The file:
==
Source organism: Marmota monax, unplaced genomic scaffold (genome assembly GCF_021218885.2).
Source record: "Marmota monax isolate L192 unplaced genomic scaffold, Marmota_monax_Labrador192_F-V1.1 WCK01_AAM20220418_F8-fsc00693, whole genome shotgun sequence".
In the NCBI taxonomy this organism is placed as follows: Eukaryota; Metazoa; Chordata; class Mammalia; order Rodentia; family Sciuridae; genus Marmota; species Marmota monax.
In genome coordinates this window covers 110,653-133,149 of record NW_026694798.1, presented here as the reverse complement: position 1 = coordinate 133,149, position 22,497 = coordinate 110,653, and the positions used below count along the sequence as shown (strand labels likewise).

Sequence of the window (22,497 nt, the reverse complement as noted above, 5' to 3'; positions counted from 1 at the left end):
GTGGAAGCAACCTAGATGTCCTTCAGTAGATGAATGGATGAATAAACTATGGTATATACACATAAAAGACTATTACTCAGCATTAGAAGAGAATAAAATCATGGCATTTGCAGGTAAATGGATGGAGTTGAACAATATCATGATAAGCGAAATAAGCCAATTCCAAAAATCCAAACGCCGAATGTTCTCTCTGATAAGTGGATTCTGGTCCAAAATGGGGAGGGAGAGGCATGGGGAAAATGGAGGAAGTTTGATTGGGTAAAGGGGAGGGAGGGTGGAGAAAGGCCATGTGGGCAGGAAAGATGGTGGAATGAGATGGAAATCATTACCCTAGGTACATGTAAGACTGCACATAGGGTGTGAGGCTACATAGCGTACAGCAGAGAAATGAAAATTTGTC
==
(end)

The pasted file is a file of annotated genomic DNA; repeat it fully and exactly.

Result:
Source organism: Marmota monax, unplaced genomic scaffold (genome assembly GCF_021218885.2).
Source record: "Marmota monax isolate L192 unplaced genomic scaffold, Marmota_monax_Labrador192_F-V1.1 WCK01_AAM20220418_F8-fsc00693, whole genome shotgun sequence".
In the NCBI taxonomy this organism is placed as follows: Eukaryota; Metazoa; Chordata; class Mammalia; order Rodentia; family Sciuridae; genus Marmota; species Marmota monax.
In genome coordinates this window covers 110,653-133,149 of record NW_026694798.1, presented here as the reverse complement: position 1 = coordinate 133,149, position 22,497 = coordinate 110,653, and the positions used below count along the sequence as shown (strand labels likewise).

Sequence of the window (22,497 nt, the reverse complement as noted above, 5' to 3'; positions counted from 1 at the left end):
GTGGAAGCAACCTAGATGTCCTTCAGTAGATGAATGGATGAATAAACTATGGTATATACACATAAAAGACTATTACTCAGCATTAGAAGAGAATAAAATCATGGCATTTGCAGGTAAATGGATGGAGTTGAACAATATCATGATAAGCGAAATAAGCCAATTCCAAAAATCCAAACGCCGAATGTTCTCTCTGATAAGTGGATTCTGGTCCAAAATGGGGAGGGAGAGGCATGGGGAAAATGGAGGAAGTTTGATTGGGTAAAGGGGAGGGAGGGTGGAGAAAGGCCATGTGGGCAGGAAAGATGGTGGAATGAGATGGAAATCATTACCCTAGGTACATGTAAGACTGCACATAGGGTGTGAGGCTACATAGCGTACAGCAGAGAAATGAAAATTTGTC